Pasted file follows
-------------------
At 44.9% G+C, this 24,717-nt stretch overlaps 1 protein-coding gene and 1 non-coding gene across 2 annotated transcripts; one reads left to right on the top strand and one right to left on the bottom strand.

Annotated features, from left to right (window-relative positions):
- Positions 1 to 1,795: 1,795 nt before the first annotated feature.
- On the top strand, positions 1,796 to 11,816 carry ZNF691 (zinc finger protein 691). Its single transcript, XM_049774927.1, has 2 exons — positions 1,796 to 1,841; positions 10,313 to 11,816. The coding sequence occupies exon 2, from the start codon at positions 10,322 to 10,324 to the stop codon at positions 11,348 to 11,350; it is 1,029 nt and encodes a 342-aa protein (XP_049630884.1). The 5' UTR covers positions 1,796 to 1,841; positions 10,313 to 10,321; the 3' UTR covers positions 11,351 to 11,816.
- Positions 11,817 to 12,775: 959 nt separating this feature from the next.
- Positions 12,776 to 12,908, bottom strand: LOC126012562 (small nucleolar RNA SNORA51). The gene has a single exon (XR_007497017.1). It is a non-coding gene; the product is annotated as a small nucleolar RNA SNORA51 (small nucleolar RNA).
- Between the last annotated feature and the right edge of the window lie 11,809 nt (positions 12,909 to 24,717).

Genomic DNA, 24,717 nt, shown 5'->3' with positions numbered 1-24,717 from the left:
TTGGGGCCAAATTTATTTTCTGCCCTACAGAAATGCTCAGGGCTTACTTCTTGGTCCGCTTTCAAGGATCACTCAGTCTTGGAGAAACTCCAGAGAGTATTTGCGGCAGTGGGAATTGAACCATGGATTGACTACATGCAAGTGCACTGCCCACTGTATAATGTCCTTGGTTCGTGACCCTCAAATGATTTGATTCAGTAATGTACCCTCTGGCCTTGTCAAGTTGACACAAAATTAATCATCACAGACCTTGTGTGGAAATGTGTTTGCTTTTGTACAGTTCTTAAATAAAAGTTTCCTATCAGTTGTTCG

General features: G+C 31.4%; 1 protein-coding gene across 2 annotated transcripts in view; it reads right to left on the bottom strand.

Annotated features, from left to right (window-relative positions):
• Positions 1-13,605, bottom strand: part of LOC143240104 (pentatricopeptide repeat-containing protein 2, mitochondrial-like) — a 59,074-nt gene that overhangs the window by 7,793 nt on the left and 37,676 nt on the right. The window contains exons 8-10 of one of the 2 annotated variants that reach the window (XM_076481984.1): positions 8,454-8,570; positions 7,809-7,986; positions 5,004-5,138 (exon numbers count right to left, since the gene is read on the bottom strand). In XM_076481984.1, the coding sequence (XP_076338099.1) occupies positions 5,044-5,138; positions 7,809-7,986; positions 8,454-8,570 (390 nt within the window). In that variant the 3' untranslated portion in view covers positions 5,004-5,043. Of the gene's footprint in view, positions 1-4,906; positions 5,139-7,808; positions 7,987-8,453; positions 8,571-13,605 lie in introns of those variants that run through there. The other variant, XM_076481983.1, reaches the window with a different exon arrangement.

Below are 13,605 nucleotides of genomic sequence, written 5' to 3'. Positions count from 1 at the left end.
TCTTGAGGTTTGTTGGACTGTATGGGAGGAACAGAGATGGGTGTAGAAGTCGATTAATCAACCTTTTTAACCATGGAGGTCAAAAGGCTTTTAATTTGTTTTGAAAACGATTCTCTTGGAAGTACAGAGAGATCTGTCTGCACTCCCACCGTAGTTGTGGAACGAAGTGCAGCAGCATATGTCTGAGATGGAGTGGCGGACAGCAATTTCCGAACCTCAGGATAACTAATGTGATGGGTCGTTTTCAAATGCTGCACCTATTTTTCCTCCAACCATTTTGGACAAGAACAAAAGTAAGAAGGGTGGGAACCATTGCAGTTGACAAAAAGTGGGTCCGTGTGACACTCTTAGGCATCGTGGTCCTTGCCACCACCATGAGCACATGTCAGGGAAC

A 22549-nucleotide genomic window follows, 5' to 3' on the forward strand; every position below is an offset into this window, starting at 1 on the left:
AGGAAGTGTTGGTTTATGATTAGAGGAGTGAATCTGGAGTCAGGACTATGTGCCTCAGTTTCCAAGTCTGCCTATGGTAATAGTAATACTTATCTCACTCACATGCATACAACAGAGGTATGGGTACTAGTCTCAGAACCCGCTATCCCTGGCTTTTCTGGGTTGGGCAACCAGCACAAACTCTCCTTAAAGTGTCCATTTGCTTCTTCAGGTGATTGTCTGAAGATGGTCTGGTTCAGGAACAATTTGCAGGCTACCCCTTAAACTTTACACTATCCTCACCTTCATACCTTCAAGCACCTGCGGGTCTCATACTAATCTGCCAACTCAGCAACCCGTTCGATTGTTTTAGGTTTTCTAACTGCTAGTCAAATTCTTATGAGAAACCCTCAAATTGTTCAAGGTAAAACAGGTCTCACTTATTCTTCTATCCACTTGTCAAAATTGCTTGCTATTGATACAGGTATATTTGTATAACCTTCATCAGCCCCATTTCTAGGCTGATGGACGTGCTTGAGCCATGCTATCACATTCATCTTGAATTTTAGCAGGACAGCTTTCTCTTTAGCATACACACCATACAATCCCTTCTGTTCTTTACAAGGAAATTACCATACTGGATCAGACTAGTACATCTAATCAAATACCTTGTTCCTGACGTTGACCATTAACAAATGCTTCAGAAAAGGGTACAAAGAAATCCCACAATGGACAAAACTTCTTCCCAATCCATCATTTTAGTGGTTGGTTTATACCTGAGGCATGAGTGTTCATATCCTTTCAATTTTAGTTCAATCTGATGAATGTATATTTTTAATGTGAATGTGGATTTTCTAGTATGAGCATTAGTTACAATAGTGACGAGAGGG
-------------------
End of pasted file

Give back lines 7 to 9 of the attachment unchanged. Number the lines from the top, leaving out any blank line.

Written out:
- Between the last annotated feature and the right edge of the window lie 11,809 nt (positions 12,909 to 24,717).

Genomic DNA, 24,717 nt, shown 5'->3' with positions numbered 1-24,717 from the left:
TTGGGGCCAAATTTATTTTCTGCCCTACAGAAATGCTCAGGGCTTACTTCTTGGTCCGCTTTCAAGGATCACTCAGTCTTGGAGAAACTCCAGAGAGTATTTGCGGCAGTGGGAATTGAACCATGGATTGACTACATGCAAGTGCACTGCCCACTGTATAATGTCCTTGGTTCGTGACCCTCAAATGATTTGATTCAGTAATGTACCCTCTGGCCTTGTCAAGTTGACACAAAATTAATCATCACAGACCTTGTGTGGAAATGTGTTTGCTTTTGTACAGTTCTTAAATAAAAGTTTCCTATCAGTTGTTCG